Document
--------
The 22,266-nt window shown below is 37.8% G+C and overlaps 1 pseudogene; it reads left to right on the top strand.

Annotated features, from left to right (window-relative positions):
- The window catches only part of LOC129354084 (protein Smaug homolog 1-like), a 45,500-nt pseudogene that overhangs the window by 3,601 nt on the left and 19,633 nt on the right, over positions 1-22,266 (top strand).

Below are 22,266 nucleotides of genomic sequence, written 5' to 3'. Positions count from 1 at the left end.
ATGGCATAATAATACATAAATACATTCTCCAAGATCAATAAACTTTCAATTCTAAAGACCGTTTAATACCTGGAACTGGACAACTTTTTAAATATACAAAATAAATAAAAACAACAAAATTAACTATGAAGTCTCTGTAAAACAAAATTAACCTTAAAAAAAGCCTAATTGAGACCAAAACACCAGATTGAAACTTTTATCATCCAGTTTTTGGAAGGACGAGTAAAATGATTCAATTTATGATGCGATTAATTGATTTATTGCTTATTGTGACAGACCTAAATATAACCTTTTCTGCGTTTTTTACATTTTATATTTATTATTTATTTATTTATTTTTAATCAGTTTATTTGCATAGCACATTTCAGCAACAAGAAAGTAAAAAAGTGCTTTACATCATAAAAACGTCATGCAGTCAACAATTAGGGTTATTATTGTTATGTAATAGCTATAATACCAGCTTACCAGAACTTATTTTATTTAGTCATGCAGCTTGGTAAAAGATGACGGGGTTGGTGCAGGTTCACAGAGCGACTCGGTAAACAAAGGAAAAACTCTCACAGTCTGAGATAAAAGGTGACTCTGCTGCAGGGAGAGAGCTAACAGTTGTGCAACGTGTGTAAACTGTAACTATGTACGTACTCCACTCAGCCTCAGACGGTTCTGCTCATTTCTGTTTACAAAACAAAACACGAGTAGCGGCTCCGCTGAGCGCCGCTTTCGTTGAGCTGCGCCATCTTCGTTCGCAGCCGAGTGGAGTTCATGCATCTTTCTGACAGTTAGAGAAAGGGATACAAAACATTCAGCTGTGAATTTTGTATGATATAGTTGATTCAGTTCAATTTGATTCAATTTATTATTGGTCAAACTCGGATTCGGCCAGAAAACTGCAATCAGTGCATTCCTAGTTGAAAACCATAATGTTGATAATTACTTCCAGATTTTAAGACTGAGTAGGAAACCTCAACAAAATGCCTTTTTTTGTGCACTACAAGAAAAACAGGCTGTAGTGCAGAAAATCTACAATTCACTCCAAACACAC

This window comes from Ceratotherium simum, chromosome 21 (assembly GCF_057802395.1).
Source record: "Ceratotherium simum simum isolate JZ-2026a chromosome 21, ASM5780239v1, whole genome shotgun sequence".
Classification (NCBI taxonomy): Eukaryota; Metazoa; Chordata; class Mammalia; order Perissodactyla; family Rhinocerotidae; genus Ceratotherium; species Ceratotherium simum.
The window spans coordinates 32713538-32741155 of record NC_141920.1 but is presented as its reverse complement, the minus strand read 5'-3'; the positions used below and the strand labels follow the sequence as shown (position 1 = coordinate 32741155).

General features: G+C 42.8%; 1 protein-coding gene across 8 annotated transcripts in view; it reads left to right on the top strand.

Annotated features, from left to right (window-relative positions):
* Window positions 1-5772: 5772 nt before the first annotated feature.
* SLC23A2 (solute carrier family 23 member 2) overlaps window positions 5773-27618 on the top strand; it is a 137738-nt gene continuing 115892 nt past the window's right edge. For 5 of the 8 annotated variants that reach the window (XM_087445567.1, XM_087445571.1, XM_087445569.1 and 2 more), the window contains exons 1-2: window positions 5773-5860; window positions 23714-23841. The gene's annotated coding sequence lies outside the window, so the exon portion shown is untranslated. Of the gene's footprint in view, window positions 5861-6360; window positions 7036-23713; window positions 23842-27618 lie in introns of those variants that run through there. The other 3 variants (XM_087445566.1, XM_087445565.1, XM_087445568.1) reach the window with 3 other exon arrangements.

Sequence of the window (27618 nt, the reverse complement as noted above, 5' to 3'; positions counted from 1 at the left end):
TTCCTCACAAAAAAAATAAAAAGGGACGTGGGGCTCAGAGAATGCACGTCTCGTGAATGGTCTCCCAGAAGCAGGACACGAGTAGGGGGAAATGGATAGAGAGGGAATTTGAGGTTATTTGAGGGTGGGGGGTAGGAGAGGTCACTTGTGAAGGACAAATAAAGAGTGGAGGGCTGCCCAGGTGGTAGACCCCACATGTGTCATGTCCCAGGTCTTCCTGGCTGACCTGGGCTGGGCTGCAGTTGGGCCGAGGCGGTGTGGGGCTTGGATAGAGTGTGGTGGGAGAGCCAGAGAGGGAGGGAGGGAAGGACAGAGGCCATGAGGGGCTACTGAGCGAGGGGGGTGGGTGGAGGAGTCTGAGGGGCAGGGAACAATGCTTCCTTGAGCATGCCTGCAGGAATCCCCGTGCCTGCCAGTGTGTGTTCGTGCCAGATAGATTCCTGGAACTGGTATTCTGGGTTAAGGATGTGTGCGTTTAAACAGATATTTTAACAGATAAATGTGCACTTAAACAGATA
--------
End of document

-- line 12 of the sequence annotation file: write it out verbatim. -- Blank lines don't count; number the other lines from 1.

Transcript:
* Window positions 1-5772: 5772 nt before the first annotated feature.